Monday, October 20, 2014

Someone Please Clean India

If you've ever visited India- I haven't- you will know that the country is home to some of the more visually and culturally spectacular places you can witness on this planet. You will also see things that are not quite so spectacular: breathtaking levels of poverty, a caste system that officially is being softened but in practice is only sporadically ignored and remains deeply ingrained, horrific human-rights abuses (particularly towards women), and the most visually obvious, jaw-dropping piles of filth. Garbage strewn about, walls urinated on.

Now let's be clear here. Generating the waste isn't the issue; in fact, waste-generation is very much a problem concentrated in developed nations, cities in particular. India is nowhere near the top in that respect (though they are climbing the rankings). The problem is throwing that trash away so that it can be dealt with. Having ways to deal with it once collected. This is where India fails miserably and they know it. And if they didn't know it, they found out when Bangalore garbage workers went on strike in 2012.

Noah M. Sachs of the Atlantic took a look around in June to provide a fuller assessment of the situation. It's worth a read.

There have been periodic attempts to clean up the place, but obviously, as of yet, none have really worked. Current prime minister Narenda Modi is setting off on another one, the $10 billion Clean India campaign, and at least at first, all castes look to be on board. The higher castes, who have the money, want to be able to look at a prettier country. The lower castes, who don't have the money, have more pragmatic concerns: garbage breeds disease, and if an epidemic of something breaks out, it's going to be the ones who can't afford health care that are going to die first.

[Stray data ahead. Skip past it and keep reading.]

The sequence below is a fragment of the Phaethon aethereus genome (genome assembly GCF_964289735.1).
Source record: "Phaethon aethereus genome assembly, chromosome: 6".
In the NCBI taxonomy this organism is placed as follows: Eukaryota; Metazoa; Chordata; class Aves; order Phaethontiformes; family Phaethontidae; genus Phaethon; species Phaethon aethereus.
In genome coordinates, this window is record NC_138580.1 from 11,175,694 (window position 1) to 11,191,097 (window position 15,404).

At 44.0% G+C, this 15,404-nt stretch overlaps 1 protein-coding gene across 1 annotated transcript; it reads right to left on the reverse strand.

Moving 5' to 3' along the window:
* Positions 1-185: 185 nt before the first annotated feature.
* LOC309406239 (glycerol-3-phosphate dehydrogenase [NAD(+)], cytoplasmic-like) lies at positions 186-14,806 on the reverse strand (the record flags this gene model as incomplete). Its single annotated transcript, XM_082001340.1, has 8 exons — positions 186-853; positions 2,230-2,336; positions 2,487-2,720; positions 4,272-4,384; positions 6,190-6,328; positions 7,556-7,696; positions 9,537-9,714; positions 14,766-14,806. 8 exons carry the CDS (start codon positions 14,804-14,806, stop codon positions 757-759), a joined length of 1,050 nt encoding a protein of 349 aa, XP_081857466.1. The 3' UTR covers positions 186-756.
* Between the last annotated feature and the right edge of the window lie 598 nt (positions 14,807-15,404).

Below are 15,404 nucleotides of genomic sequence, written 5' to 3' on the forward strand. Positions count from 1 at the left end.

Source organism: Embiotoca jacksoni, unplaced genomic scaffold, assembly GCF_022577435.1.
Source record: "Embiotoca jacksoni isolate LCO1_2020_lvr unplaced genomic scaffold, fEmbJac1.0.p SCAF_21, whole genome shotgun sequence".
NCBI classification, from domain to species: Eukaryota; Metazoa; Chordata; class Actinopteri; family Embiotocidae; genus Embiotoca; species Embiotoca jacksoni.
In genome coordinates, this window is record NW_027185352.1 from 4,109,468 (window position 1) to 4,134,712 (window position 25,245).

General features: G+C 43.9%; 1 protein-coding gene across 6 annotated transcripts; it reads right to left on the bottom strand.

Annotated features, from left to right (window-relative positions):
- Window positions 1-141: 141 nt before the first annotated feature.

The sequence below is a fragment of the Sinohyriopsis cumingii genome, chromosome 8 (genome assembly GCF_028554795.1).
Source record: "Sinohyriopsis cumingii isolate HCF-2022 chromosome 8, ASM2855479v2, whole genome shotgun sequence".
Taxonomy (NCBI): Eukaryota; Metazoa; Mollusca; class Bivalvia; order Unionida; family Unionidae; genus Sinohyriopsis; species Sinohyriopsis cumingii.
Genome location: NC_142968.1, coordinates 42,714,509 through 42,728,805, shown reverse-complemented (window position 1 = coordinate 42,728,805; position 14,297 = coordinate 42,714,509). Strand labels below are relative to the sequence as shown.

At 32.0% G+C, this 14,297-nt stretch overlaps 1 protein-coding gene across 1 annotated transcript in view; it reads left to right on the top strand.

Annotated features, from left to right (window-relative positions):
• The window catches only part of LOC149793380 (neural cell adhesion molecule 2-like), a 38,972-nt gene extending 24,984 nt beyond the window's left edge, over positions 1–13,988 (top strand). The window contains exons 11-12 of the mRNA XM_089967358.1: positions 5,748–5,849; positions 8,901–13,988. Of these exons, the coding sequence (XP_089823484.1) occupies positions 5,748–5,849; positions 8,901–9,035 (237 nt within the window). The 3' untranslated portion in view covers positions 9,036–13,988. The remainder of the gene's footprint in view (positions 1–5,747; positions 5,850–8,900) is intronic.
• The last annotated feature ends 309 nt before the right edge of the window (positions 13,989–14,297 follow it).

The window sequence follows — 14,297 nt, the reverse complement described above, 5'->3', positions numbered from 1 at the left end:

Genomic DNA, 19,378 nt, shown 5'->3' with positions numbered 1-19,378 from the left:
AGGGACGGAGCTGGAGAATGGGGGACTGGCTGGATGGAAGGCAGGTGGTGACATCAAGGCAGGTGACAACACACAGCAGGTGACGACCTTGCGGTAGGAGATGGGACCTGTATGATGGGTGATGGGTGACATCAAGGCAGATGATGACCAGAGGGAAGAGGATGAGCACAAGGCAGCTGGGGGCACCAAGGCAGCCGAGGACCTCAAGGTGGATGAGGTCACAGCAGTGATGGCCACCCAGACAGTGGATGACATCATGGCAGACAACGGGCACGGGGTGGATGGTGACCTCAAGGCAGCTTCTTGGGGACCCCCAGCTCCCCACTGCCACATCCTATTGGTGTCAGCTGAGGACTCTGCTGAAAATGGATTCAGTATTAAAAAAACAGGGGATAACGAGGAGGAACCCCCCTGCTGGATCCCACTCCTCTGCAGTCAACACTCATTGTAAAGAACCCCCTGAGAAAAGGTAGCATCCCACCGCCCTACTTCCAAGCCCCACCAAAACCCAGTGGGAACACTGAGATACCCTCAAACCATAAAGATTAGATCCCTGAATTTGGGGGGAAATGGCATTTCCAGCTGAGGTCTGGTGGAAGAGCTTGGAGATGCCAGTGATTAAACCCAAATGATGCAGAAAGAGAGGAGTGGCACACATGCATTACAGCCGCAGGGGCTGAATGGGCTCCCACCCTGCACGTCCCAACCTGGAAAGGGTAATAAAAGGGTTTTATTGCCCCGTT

When a problem is as major and pandemic as this one is, you tend to see some very oddball fixes pop up, because clearly the so-called 'normal' methods aren't working, and people are willing to try just about anything if it works. Which is why ceramic tiles of religious images have been placed on various city walls around the country. The theory goes, if your god is staring right at you, maybe that will get you to think twice before you pee on the wall he's on.

And out-of-box thinking may be necessary, because a lot of the problem is that the basic infrastructure isn't in place to take care of the garbage, and even if it was, many Indian citizens just plain don't give a hoot about garbage after it gets out of their house, which is typically kept clean. It will go on the street, in front of the neighbors, and they will consider it as no longer their problem. In order to spruce up the country, India must first spruce up people's attitudes. If everyone is on board, like they claim they are, then it can be more about simple infrastructure.

Are they?

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